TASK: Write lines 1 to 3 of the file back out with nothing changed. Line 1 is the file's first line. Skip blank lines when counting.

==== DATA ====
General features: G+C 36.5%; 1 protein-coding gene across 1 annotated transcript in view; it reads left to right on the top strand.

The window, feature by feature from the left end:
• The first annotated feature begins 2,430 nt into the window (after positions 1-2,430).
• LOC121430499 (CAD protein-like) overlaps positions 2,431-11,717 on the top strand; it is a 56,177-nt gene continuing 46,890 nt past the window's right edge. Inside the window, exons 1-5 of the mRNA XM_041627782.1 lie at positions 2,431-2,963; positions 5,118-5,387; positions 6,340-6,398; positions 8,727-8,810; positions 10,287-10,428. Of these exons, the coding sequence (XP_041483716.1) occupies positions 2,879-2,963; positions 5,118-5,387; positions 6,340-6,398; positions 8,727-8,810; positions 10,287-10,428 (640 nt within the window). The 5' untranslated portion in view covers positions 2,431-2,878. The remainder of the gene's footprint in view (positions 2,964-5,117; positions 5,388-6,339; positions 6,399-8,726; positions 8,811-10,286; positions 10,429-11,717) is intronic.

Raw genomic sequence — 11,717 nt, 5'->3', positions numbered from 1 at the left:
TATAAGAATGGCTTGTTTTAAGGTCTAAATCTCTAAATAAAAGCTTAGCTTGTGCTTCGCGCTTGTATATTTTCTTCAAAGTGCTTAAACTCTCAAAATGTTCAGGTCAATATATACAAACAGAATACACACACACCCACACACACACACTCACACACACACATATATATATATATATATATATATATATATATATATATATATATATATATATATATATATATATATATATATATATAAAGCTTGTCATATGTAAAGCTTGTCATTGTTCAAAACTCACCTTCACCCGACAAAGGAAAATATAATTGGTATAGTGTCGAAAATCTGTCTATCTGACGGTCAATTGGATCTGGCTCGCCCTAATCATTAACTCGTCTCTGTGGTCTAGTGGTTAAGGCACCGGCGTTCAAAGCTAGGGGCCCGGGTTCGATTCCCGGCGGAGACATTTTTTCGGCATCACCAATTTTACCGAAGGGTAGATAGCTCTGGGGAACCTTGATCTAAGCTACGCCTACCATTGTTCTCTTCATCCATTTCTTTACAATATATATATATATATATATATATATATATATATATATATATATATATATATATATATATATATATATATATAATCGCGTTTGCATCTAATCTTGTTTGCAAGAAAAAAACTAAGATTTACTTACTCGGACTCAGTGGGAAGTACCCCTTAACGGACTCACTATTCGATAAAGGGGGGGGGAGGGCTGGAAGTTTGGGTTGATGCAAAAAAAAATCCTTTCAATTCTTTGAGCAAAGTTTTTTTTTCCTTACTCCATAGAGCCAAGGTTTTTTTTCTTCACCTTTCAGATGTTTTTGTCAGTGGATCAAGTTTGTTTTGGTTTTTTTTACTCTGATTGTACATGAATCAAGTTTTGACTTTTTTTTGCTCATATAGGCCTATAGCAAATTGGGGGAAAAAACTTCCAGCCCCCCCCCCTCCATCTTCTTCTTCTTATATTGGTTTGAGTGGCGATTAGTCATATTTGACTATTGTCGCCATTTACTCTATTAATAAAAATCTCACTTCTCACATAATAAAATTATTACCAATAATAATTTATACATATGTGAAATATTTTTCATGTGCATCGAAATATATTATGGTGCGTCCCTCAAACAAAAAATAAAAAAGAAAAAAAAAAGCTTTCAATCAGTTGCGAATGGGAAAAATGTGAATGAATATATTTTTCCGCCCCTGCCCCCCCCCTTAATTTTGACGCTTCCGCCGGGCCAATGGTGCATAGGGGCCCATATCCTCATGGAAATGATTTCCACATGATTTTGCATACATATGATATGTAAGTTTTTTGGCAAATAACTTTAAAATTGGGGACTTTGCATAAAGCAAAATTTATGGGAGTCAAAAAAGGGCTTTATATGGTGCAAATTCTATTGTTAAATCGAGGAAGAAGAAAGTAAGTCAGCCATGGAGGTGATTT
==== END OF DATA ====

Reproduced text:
General features: G+C 36.5%; 1 protein-coding gene across 1 annotated transcript in view; it reads left to right on the top strand.

The window, feature by feature from the left end:
• The first annotated feature begins 2,430 nt into the window (after positions 1-2,430).